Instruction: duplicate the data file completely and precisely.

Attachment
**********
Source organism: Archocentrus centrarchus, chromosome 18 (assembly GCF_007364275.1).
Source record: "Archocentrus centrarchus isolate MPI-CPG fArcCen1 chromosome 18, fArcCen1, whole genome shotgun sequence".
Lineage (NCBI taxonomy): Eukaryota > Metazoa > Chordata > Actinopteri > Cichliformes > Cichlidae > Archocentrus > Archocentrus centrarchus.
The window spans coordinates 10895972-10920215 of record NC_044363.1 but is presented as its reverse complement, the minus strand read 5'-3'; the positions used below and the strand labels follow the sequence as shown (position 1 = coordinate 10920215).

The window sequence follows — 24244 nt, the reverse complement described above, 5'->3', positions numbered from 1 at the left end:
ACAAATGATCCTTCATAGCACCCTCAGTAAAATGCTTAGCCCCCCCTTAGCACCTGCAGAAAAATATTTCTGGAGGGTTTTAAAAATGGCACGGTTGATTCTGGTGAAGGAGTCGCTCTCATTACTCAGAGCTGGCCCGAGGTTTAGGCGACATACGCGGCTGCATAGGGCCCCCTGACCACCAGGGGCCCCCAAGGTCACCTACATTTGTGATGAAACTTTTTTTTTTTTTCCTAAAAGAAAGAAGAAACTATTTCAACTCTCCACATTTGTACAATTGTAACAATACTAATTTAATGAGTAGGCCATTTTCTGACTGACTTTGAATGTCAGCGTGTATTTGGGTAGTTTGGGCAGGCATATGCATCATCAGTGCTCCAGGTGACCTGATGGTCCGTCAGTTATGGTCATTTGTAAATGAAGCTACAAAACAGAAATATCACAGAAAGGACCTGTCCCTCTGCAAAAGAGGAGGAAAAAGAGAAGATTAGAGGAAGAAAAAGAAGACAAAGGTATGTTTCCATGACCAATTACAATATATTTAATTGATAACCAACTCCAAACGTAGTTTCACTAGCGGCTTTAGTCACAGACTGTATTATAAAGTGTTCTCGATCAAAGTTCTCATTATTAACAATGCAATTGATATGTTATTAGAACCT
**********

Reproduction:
Source organism: Archocentrus centrarchus, chromosome 18 (assembly GCF_007364275.1).
Source record: "Archocentrus centrarchus isolate MPI-CPG fArcCen1 chromosome 18, fArcCen1, whole genome shotgun sequence".
Lineage (NCBI taxonomy): Eukaryota > Metazoa > Chordata > Actinopteri > Cichliformes > Cichlidae > Archocentrus > Archocentrus centrarchus.
The window spans coordinates 10895972-10920215 of record NC_044363.1 but is presented as its reverse complement, the minus strand read 5'-3'; the positions used below and the strand labels follow the sequence as shown (position 1 = coordinate 10920215).

The window sequence follows — 24244 nt, the reverse complement described above, 5'->3', positions numbered from 1 at the left end:
ACAAATGATCCTTCATAGCACCCTCAGTAAAATGCTTAGCCCCCCCTTAGCACCTGCAGAAAAATATTTCTGGAGGGTTTTAAAAATGGCACGGTTGATTCTGGTGAAGGAGTCGCTCTCATTACTCAGAGCTGGCCCGAGGTTTAGGCGACATACGCGGCTGCATAGGGCCCCCTGACCACCAGGGGCCCCCAAGGTCACCTACATTTGTGATGAAACTTTTTTTTTTTTTCCTAAAAGAAAGAAGAAACTATTTCAACTCTCCACATTTGTACAATTGTAACAATACTAATTTAATGAGTAGGCCATTTTCTGACTGACTTTGAATGTCAGCGTGTATTTGGGTAGTTTGGGCAGGCATATGCATCATCAGTGCTCCAGGTGACCTGATGGTCCGTCAGTTATGGTCATTTGTAAATGAAGCTACAAAACAGAAATATCACAGAAAGGACCTGTCCCTCTGCAAAAGAGGAGGAAAAAGAGAAGATTAGAGGAAGAAAAAGAAGACAAAGGTATGTTTCCATGACCAATTACAATATATTTAATTGATAACCAACTCCAAACGTAGTTTCACTAGCGGCTTTAGTCACAGACTGTATTATAAAGTGTTCTCGATCAAAGTTCTCATTATTAACAATGCAATTGATATGTTATTAGAACCT